Now as we’re talking about vacuum fluctuations rather than vacuum energy itself you could argue that I haven’t been complete as I’ve ignored the quantum aspect of vacuum energy. However this doesn’t really make any difference, the expectation value for the energy of the vacuum must still be Lorentz invariant and all the other arguments therefore apply.

Asympotically Fat has it right, and there’s not much I can add to it: Vacuum fluctuations produce something qualitatively like dark energy, but quantitatively absolutely insanely ludicrously absurdly I’m-out-of-adverbs-ily wrong.

All I can really add is that the numbers that are so wrong aren’t exactly a calculation, but more of a back-of-the-envelope estimate, which explains the significant variation in numbers you might see quoted… Still, it’s very hard to imagine even a back-of-the-envelope estimate being that far wrong.

Bringing the discussion back toward dark matter, how much will really nailing down the physics of the Higgs field based on the energies we find these particles at aid in pinning down DM?

Have putative modified-gravity theories such as MOND, scalar-tensor-vector gravity et al been discarded in favor of dark matter as the only explanation for observed cosmological effects?

How can we speculate on DM theories when the quantum nature of gravity is yet to be correctly modeled and understood?

Though on the other hand it isn’t implausible that there are missing terms that can cancel the calculated vacuum energy density. The real puzzle is why the cancellation should be so exact or even worse almost but not quite exact. Still the fact that we don’t observe such vacuum energy density in the form of a much, much larger cosmological constant tells us that there is something going on that we’re not fully aware of.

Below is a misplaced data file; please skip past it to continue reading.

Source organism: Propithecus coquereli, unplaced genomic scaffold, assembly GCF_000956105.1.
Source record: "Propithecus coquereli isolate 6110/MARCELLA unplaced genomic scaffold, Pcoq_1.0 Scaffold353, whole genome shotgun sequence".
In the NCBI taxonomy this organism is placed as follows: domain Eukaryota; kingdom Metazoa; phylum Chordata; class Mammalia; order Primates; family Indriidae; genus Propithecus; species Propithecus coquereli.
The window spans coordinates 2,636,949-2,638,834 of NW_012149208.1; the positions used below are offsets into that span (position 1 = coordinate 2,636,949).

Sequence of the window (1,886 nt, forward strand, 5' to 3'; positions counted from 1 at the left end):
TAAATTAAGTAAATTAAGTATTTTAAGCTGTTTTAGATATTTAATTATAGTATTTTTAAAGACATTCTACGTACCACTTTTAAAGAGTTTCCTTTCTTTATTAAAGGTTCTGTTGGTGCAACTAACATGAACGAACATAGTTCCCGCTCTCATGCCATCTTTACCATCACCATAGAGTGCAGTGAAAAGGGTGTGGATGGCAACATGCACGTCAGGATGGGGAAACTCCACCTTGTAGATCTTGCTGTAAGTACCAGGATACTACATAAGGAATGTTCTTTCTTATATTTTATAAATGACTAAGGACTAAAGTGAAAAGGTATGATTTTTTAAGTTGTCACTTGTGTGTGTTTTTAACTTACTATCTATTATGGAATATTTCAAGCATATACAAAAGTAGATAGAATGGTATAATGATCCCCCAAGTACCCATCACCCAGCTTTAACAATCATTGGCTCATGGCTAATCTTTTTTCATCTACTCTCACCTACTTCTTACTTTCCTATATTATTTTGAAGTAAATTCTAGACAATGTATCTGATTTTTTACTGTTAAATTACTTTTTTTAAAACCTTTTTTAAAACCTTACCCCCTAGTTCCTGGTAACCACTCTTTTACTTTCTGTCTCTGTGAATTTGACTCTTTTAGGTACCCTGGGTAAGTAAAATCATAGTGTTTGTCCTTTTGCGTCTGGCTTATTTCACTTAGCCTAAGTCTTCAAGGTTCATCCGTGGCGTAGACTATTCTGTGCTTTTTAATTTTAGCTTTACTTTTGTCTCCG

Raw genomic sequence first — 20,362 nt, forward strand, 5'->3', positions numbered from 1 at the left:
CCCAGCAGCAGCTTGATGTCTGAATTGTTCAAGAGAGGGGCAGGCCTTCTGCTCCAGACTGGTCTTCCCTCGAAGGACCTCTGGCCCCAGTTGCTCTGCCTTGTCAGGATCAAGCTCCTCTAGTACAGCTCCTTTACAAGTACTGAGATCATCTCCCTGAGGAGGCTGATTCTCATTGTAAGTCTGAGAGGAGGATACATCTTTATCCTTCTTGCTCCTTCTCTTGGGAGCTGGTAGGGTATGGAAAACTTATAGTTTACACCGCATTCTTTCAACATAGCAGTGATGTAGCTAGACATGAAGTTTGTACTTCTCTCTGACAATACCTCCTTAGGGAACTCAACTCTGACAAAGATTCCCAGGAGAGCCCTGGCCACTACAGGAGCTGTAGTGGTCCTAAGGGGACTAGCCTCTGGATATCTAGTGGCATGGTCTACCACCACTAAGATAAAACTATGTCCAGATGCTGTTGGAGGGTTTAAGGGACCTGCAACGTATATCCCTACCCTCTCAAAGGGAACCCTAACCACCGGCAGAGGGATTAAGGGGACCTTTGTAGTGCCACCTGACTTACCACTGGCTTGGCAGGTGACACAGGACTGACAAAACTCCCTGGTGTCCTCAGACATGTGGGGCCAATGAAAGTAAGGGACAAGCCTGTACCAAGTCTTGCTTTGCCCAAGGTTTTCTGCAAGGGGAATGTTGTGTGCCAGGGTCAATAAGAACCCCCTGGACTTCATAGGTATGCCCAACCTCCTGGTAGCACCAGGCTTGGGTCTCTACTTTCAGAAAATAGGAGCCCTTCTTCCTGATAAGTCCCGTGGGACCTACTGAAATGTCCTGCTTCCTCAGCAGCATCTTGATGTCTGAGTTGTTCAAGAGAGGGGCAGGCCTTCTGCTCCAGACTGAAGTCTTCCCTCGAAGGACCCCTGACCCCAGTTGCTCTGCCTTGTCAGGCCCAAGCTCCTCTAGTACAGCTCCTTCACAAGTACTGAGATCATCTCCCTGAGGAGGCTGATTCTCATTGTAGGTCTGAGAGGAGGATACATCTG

MOND simply doesn’t fit the evidence as well as general relativity + dark matter and quantum gravity must recover general relativity within the correct limits, which dark matter exists well inside of.

Right; if it turned out that everything canceled out exactly, that’d be worth a “huh, that’s interesting”, but it wouldn’t really be particularly surprising. Cancelling out to over 100 decimal places but not quite exactly, though, is crazy.

Personally, I suspect that the quantum vacuum energy really does exactly cancel out to exactly zero, and that there’s some other completely unrelated phenomenon (possibly time-varying) that accounts for the cosmological effects we see. But that’s just my guess.

Very little, in all probability. The Higgs boson itself is not a viable candidate for dark matter; it decays far, far too quickly. I suppose it’s just barely conceivable that we could discover that the Higgs boson can decay into dark matter particles somehow, but this seems exceedingly unlikely to me.

The Large Hadron Collider is more likely to help with the study of dark matter by creating dark matter particles directly in one of its collisions. But that doesn’t relate to the Higgs boson except inasmuch as they would have been discovered by the same experiment.

Here’s a related post from last year. Non-baryonic non-relativistic dark matter works for all the bits of evidence so far. Things like MOND only address some.

Indeed, and unfortunately no one is going to take the other side of that potential wager. I’d give excellent odds to anyone that wanted to bet on fine-tuning (…neverminding that we’d likely not live to see its resolution).

Dark matter and dark energy constitute the majority of stuff in the universe and we don’t understand it/them. Does anyone talk about needing another Einstein and a new physics? BTW, I can find my ass in the dark with both hands but that’s all the math I know…

Not quite in those terms, but certainly some people believe that a resolution to the “dark energy” problem will require some fundamentally new physics. Here’s a nature article from last year about some of the ideas being bandied about these days concerning the structure of space and time.